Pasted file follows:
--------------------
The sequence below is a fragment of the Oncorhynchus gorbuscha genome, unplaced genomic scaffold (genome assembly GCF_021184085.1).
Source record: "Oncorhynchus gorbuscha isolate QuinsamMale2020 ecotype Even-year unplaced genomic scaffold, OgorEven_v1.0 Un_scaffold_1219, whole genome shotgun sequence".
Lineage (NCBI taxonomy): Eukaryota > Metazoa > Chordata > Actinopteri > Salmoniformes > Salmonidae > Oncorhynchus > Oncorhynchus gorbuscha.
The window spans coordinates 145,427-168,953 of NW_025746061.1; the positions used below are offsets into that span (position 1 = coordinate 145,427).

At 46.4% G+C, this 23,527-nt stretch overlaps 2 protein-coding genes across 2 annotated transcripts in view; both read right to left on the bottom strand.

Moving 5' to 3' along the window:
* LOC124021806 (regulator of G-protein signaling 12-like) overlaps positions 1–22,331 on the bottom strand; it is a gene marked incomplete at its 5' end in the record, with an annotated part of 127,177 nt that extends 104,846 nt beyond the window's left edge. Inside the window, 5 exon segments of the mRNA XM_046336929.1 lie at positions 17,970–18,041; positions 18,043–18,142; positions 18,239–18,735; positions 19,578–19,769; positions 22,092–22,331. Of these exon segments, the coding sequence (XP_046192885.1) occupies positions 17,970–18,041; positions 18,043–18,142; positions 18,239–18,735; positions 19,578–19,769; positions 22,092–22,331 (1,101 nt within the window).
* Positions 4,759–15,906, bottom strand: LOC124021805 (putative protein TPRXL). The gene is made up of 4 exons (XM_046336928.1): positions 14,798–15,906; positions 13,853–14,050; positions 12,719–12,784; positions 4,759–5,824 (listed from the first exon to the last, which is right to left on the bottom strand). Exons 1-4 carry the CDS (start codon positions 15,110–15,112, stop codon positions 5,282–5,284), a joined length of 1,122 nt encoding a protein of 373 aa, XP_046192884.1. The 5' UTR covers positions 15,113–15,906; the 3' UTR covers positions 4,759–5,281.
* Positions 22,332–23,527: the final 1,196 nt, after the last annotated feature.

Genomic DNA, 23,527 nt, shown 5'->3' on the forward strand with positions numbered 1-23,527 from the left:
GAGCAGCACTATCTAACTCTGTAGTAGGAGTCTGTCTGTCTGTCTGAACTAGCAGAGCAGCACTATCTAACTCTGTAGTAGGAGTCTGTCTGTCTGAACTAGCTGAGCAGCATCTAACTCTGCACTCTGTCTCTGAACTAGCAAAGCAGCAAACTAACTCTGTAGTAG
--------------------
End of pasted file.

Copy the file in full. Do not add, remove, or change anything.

The sequence below is a fragment of the Oncorhynchus gorbuscha genome, unplaced genomic scaffold (genome assembly GCF_021184085.1).
Source record: "Oncorhynchus gorbuscha isolate QuinsamMale2020 ecotype Even-year unplaced genomic scaffold, OgorEven_v1.0 Un_scaffold_1219, whole genome shotgun sequence".
Lineage (NCBI taxonomy): Eukaryota > Metazoa > Chordata > Actinopteri > Salmoniformes > Salmonidae > Oncorhynchus > Oncorhynchus gorbuscha.
The window spans coordinates 145,427-168,953 of NW_025746061.1; the positions used below are offsets into that span (position 1 = coordinate 145,427).

At 46.4% G+C, this 23,527-nt stretch overlaps 2 protein-coding genes across 2 annotated transcripts in view; both read right to left on the bottom strand.

Moving 5' to 3' along the window:
* LOC124021806 (regulator of G-protein signaling 12-like) overlaps positions 1–22,331 on the bottom strand; it is a gene marked incomplete at its 5' end in the record, with an annotated part of 127,177 nt that extends 104,846 nt beyond the window's left edge. Inside the window, 5 exon segments of the mRNA XM_046336929.1 lie at positions 17,970–18,041; positions 18,043–18,142; positions 18,239–18,735; positions 19,578–19,769; positions 22,092–22,331. Of these exon segments, the coding sequence (XP_046192885.1) occupies positions 17,970–18,041; positions 18,043–18,142; positions 18,239–18,735; positions 19,578–19,769; positions 22,092–22,331 (1,101 nt within the window).
* Positions 4,759–15,906, bottom strand: LOC124021805 (putative protein TPRXL). The gene is made up of 4 exons (XM_046336928.1): positions 14,798–15,906; positions 13,853–14,050; positions 12,719–12,784; positions 4,759–5,824 (listed from the first exon to the last, which is right to left on the bottom strand). Exons 1-4 carry the CDS (start codon positions 15,110–15,112, stop codon positions 5,282–5,284), a joined length of 1,122 nt encoding a protein of 373 aa, XP_046192884.1. The 5' UTR covers positions 15,113–15,906; the 3' UTR covers positions 4,759–5,281.
* Positions 22,332–23,527: the final 1,196 nt, after the last annotated feature.

Genomic DNA, 23,527 nt, shown 5'->3' on the forward strand with positions numbered 1-23,527 from the left:
GAGCAGCACTATCTAACTCTGTAGTAGGAGTCTGTCTGTCTGTCTGAACTAGCAGAGCAGCACTATCTAACTCTGTAGTAGGAGTCTGTCTGTCTGAACTAGCTGAGCAGCATCTAACTCTGCACTCTGTCTCTGAACTAGCAAAGCAGCAAACTAACTCTGTAGTAG